Roger Federer has announced his retirement from professional tennis

Roger Federer has announced his retirement from professional tennis
Roger Federer announced his retirement at the age of 41, saying, “I have played more than 1,500 matches over 24 years.” ( Image Credit – Instagram )


Swiss tennis legend Roger Federer has announced his retirement from competition, stating that his body is telling him the time has come at the age of 41. Federer has had to deal with injuries and surgeries in recent years, as well as a slew of newcomers.

Federer said in a video message posted Thursday that his body’s “message to me lately has been obvious.”

Roger Federer’s accomplishments and awards

  • During his incredible career, the player has won 103 ATP singles titles and 1,251 matches total.
  • Federer has 20 Grand Slam trophies to his name, including a record-breaking eight Wimbledon men’s singles titles.
  • For the last 24 years, the tennis legend has been competing.
  • Roger holds the ATP Rankings record for the most consecutive weeks at No. 1 (237).

His final ATP event will be next week’s Laver Cup in London.

Federer has 20 Grand Slam singles titles to his career, eight of them have come at Wimbledon.

Federer has won more than 100 titles and has a 1,251-275 record in singles and doubles, according to the ATP, and he has never retired from a match, in singles or doubles.

Federer’s extraordinary abilities kept him at the top of the sport with remarkable regularity. He once held the world’s No. 1 ranking for 237 weeks in a row, an ATP record. He became the oldest individual to occupy that position in 2018.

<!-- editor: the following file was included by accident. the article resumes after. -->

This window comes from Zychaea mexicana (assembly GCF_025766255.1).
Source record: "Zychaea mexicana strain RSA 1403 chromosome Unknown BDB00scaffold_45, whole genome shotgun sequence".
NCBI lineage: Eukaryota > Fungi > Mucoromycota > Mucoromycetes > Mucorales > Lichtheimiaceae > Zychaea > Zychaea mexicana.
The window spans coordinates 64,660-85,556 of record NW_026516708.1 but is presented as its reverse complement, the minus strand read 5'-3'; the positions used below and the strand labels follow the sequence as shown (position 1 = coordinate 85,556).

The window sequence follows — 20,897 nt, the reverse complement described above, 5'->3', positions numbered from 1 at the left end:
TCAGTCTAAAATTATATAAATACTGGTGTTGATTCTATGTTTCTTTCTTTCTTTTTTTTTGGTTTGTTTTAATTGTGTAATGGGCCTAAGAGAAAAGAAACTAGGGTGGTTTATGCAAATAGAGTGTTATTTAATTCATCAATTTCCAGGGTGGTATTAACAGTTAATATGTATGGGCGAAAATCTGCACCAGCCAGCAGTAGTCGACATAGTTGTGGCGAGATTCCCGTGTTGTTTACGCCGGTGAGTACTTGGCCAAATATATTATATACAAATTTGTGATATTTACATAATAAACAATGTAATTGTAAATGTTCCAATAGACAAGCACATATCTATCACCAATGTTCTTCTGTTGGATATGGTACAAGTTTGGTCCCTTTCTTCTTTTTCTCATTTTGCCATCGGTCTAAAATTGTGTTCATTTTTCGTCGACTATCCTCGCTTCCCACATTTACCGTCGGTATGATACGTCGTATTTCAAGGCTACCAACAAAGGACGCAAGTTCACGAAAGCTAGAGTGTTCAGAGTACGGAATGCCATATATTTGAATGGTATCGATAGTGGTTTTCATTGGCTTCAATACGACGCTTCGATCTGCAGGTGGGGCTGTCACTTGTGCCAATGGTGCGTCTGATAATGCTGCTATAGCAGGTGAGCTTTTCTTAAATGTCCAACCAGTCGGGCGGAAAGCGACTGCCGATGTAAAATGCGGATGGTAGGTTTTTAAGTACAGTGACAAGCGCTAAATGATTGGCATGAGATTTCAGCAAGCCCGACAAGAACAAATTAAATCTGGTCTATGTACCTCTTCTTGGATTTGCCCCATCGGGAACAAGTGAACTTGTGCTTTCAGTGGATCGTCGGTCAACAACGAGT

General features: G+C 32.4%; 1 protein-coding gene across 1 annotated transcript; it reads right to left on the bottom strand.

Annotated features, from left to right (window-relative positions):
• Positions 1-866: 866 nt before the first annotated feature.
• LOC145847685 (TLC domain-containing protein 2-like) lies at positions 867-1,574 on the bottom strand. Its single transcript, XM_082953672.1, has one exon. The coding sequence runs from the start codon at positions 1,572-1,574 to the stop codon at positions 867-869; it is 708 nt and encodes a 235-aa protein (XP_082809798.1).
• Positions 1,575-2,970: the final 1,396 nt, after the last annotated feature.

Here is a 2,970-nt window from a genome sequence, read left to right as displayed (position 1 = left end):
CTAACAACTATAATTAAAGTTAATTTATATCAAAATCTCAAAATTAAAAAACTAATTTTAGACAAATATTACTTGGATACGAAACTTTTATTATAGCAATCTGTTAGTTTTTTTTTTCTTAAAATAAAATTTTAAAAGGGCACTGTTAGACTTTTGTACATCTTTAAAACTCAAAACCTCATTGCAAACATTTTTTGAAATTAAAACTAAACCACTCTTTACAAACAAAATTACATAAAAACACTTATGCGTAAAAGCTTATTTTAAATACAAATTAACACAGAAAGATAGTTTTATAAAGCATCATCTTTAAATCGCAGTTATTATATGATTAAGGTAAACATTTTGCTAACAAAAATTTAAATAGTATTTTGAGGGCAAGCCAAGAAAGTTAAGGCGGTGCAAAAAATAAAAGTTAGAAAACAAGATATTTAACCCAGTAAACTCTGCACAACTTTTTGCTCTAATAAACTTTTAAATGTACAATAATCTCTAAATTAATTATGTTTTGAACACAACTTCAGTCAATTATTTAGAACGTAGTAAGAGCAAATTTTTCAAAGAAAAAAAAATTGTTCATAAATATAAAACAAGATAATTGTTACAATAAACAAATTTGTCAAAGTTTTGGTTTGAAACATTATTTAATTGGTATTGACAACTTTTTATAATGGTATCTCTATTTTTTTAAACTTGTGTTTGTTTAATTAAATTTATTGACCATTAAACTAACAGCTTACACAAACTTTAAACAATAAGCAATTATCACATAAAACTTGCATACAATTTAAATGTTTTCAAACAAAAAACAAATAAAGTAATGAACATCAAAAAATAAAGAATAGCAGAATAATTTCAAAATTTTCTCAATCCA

He won 41 straight matches earlier in his career, a squeeze that began the year after he won 24 competition finals in a row from 2003 to 2005.

Federer, who began playing tennis at the age of eight, remembers his first exposure to professional tennis as a ball kid in his hometown of Basel when he saw players “with a sense of wonder.” It pushed him to work hard to achieve his own ambitions in the game, he added.

“The last 24 years on tour have been a great trip,” Federer said, recounting the highs and lows of competing in more than 40 nations.

“Finally, let me say something about tennis: I admire you and will never forget you.”

Who all reacted to Roger Federer’s retirement?

While the great Roger announced his retirement on September 15, 2022, social media exploded with messages praising the players for their accomplishments.

Roger Federer was born on August 8, 1981. At the age of 21, he won his first major singles title at Wimbledon in 2003. For 310 weeks, he was ranked world number one by the (ATP) Association of Tennis Professionals. Federer, a talented all-court player, is well-liked by tennis fans for his apparent effortlessness. 

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